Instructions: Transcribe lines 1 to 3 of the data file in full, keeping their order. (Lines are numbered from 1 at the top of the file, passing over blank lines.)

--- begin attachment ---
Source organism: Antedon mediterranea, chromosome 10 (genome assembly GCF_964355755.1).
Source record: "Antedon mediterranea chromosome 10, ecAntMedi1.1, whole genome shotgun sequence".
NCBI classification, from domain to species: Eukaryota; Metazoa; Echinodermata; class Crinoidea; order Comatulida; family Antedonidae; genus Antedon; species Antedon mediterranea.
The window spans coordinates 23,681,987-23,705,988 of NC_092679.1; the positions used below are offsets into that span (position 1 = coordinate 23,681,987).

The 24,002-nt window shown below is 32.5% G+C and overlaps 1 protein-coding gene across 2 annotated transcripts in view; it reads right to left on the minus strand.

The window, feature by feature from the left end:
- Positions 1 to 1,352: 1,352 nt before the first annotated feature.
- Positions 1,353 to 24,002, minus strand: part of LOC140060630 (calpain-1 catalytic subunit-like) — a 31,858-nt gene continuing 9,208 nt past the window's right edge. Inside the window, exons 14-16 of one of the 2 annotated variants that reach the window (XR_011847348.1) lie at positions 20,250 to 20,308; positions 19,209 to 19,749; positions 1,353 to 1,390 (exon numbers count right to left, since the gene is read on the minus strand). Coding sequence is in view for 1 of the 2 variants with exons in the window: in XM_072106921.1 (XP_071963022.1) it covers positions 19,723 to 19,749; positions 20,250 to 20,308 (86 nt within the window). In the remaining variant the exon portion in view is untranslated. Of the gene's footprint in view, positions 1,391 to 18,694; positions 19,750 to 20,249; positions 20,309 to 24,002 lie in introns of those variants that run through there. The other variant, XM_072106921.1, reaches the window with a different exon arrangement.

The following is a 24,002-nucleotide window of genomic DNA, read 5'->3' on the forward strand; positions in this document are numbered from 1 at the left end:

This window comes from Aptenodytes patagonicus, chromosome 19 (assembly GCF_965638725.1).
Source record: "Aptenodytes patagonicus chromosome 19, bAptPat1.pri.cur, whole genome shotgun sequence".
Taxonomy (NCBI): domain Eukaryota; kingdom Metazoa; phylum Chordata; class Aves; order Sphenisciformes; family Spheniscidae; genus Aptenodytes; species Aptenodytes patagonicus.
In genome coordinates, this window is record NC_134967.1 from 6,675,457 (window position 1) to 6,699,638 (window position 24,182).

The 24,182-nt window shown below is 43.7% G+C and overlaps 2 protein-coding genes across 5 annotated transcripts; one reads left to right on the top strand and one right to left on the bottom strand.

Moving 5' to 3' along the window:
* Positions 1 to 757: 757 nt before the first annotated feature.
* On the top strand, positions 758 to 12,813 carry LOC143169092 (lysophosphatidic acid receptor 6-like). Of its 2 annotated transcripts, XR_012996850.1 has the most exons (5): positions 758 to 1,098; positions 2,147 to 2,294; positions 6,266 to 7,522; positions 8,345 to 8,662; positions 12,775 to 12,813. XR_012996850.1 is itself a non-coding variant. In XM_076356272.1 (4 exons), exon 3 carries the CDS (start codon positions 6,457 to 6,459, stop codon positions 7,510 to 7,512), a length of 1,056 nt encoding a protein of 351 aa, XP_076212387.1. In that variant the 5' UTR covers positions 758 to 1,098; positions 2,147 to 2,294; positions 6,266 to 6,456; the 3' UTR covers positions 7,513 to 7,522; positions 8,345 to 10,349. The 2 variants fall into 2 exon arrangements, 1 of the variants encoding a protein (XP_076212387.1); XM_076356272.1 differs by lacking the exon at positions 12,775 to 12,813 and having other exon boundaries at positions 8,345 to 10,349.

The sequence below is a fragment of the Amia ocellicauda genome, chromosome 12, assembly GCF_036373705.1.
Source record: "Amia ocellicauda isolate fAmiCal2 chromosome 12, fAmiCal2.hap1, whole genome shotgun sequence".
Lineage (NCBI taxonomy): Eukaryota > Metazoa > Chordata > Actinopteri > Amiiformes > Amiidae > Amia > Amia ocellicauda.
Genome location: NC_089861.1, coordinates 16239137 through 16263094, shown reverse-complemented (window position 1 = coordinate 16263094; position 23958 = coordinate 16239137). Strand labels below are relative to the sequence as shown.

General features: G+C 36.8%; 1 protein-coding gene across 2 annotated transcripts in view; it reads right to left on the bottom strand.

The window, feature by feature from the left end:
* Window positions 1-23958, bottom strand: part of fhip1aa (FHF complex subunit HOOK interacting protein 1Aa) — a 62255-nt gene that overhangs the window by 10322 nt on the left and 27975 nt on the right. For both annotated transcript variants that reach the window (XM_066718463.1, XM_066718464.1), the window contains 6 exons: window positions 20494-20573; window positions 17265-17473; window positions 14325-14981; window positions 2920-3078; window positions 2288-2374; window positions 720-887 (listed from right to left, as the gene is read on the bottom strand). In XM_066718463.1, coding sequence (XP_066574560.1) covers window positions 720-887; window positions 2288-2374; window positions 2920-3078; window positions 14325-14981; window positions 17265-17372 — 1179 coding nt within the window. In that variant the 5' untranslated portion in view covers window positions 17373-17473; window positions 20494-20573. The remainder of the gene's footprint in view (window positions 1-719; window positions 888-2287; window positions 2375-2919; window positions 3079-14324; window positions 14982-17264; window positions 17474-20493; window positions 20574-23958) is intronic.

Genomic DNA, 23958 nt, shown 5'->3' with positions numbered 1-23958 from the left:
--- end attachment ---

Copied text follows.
Source organism: Antedon mediterranea, chromosome 10 (genome assembly GCF_964355755.1).
Source record: "Antedon mediterranea chromosome 10, ecAntMedi1.1, whole genome shotgun sequence".
NCBI classification, from domain to species: Eukaryota; Metazoa; Echinodermata; class Crinoidea; order Comatulida; family Antedonidae; genus Antedon; species Antedon mediterranea.